Rendering a Verdict in a Stabbing Death


April 05, 1992|By PETER A. JAY

HAVRE DE GRACE — Havre de Grace. -- The day after Christmas in 1990, Kenny the drug dealer, age 23, bled to death in the hall closet of the filthy apartment where he lived with his girl-friend, Bev, and her 14-year-old son, Eric.

He had been stabbed in the heart by Ron, a cook by trade, who turned 39 years old last Wednesday. Ron was upset and disappointed because what he thought was a quarter-gram of cocaine, bought not from Kenny but from an associate loitering outside of Kenny's doorway, had turned out to be something else, probably baking soda.

Ron admitted stabbing Kenny. However, he said he did it not as an irate consumer who had purchased a substandard product, but in self-defense. Kenny, carrying one knife in his hand and another in his belt, had attacked him, Ron said. He said it was to save his own life that he snatched the knife from Kenny's belt and struck one fatal blow with it.

What I now know about this grimy but otherwise routine criminal case, which occurred in bucolic Harford County, I learned as a member of the circuit court jury that eventually considered the evidence against Ron in a week-long trial. For someone who has covered plenty of murder trials but had never expected to participate in one, it was an extraordinary experience.

On the one hand, it opened a window onto a dark and violent landscape, a world in which evil is everywhere, where lives are poignantly hopeless and frequently short, and where even survivors are little more than human wreckage. But it also demonstrated that a jury of ordinary middle-class people, dwellers on the sunnier side of that metaphorical window, can deal fairly and impartially -- though certainly not unemotionally -- with events from that different world.

At his trial, Ron wore a white shirt and a dark suit and tie; he could have passed for a lawyer. His attorney went to some lengths to show him as a man who, despite a record that was hardly spotless, at least "held a job and maintained a decent home and some semblance of normalcy in his life."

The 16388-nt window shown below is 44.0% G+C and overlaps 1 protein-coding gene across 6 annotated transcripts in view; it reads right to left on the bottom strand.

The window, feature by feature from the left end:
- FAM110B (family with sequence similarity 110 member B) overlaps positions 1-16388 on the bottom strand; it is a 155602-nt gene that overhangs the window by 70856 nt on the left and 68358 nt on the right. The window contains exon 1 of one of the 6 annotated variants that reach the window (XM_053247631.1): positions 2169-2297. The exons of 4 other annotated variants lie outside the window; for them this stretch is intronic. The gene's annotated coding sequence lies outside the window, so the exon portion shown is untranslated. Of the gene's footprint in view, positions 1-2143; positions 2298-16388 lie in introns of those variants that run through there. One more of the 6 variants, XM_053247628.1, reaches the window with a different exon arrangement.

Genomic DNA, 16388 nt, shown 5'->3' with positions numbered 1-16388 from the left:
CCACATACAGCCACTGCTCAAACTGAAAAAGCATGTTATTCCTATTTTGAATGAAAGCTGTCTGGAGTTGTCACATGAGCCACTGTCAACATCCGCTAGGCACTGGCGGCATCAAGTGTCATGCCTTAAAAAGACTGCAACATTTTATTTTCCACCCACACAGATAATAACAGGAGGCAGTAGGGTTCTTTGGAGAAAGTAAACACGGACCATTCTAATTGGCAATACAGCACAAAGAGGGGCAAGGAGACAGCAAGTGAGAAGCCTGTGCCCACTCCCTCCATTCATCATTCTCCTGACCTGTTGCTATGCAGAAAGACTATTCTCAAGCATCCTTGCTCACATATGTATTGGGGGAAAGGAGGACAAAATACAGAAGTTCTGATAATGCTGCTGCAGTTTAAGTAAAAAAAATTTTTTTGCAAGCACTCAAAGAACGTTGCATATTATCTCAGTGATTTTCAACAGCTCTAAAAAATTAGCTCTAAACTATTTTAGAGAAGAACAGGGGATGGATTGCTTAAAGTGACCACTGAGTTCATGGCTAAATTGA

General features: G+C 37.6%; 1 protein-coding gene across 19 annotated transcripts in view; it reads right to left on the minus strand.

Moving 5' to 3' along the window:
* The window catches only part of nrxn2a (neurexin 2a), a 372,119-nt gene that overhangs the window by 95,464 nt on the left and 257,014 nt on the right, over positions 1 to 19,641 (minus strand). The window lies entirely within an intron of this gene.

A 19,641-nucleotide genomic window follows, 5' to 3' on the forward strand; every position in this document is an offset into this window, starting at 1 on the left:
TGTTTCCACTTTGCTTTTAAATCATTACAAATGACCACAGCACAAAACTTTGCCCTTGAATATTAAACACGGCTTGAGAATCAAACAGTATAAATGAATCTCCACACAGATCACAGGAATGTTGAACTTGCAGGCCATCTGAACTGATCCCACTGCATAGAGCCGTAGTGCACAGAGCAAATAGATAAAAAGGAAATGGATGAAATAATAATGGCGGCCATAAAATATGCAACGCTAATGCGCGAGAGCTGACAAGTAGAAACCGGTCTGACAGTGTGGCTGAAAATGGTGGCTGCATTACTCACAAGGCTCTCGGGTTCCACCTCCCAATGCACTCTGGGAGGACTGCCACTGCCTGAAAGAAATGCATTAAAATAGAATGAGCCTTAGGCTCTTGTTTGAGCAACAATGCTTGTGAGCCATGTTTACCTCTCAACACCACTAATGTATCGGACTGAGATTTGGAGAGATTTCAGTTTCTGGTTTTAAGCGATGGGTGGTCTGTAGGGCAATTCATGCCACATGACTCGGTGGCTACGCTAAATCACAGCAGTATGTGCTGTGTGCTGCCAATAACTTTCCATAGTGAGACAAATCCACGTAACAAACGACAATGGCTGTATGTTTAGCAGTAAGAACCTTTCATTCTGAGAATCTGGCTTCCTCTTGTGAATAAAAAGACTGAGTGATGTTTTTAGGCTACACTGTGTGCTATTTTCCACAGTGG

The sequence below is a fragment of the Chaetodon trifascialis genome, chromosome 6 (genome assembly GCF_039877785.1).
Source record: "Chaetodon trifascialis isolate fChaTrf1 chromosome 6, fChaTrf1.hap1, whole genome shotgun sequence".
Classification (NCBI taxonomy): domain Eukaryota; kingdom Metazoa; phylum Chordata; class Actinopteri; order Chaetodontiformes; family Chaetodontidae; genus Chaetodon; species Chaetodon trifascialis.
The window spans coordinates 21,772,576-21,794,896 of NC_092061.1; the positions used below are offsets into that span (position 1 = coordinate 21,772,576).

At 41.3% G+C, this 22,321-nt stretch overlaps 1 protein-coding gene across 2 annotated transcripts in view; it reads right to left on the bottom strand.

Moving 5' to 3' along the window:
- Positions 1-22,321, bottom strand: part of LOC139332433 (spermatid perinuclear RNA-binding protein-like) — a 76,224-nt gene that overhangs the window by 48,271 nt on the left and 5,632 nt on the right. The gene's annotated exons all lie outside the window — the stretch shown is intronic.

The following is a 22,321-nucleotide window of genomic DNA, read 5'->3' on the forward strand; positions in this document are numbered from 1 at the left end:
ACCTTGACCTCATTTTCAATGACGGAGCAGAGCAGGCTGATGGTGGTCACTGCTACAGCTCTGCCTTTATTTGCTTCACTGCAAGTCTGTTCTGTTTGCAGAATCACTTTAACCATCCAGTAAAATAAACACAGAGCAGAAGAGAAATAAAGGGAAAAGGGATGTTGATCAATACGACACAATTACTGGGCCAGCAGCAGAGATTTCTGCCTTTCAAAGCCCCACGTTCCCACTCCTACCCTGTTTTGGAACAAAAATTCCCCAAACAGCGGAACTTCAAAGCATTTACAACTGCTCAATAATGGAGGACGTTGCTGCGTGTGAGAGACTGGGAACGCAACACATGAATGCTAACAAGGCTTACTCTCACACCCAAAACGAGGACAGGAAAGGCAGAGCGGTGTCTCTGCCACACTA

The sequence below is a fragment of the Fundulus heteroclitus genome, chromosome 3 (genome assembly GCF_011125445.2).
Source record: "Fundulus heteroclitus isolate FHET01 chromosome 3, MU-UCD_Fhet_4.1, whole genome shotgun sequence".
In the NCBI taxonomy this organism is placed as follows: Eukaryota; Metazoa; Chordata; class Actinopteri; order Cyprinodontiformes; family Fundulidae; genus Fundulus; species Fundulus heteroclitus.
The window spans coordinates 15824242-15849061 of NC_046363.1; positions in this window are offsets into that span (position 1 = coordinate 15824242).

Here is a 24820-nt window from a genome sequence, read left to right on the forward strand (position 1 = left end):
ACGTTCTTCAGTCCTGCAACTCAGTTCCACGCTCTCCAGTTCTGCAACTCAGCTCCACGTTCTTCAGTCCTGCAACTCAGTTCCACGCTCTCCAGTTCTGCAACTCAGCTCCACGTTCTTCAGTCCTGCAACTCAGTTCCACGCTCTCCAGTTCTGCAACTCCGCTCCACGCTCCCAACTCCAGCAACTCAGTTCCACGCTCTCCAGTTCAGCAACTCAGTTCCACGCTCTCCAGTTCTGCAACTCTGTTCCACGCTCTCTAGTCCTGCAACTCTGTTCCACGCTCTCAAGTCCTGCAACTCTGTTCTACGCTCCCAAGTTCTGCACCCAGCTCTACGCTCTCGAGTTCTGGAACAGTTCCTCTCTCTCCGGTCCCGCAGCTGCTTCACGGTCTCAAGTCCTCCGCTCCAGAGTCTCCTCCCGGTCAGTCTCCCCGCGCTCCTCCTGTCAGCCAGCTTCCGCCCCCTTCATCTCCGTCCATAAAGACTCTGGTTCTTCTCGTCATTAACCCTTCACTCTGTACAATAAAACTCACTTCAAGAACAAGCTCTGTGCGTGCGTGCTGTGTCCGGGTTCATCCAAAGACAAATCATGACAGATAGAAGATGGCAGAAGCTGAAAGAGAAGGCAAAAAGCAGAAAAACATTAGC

There was no evidence to show Ron was using drugs at the time of Kenny's death. He testified that he bought the quarter-gram of what he thought was cocaine for Robin, a girl friend, though not the girl friend he was living with. The autopsy on Kenny, however, did find cocaine in his blood.

In addition to police, these were the other witnesses:

* Roy, who sold the "beat bag" of baking soda or whatever to Ron. Roy is Kenny's brother, though Ron didn't know that at the time. He is doing jail time now for drug offenses.

* Herbie, Kenny's godfather, who was standing in the parking lot when the stabbing took place and talked to the defendant just before he entered Kenny's apartment. Herbie has known Ron "all my life." He testified for the prosecution that Ron told him he was so angry at being ripped off that he was prepared "to go to the penitentiary" if he didn't get satisfaction. Ron denied saying that.

Herbie was sentenced to 26 years in prison last July for drug offenses, but he is already out and living at home. He and the prosecution said no deal was made to persuade him to testify.

* Eric, Kenny's stepson, who was in the apartment along with his mother, Bev. Bev is now dead. The prosecution found Eric, now 16, somewhere in Baltimore. He was described as a drug user, "a cocaine kid." His testimony was not especially illuminating. Kenny's last word, he said, was "ouch."

The jury, four women and eight men, deliberated Ron's fate for six hours. The state had asked for a verdict of guilty to first-degree murder, but only one juror favored that at the outset. Only one juror, persuaded that Ron acted in self-defense, initially favored a verdict of not guilty. The others were fairly evenly divided between the alternatives, second-degree murder and voluntary manslaughter, and that was where the real struggle took place.

A finding of guilty to voluntary manslaughter instead of second-degree, according to the judge's instructions, requires the jury's determination that there were mitigating factors.

Those favoring a verdict of guilty to the second-degree murder charge believed, basically, that Ron shouldn't have entered the drug dealer's apartment; once there shouldn't have precipitated argument; and once having precipitated it should have retreated rather than meeting force with deadly force.

They also argued that if the principals in the trial had been two suburban bankers arguing in a hallway over interest rates, and a knife had been pulled and one had died, there would have been no doubt that the verdict would have been murder. Why, they asked, should the charge be reduced just because the setting was a seamier one?

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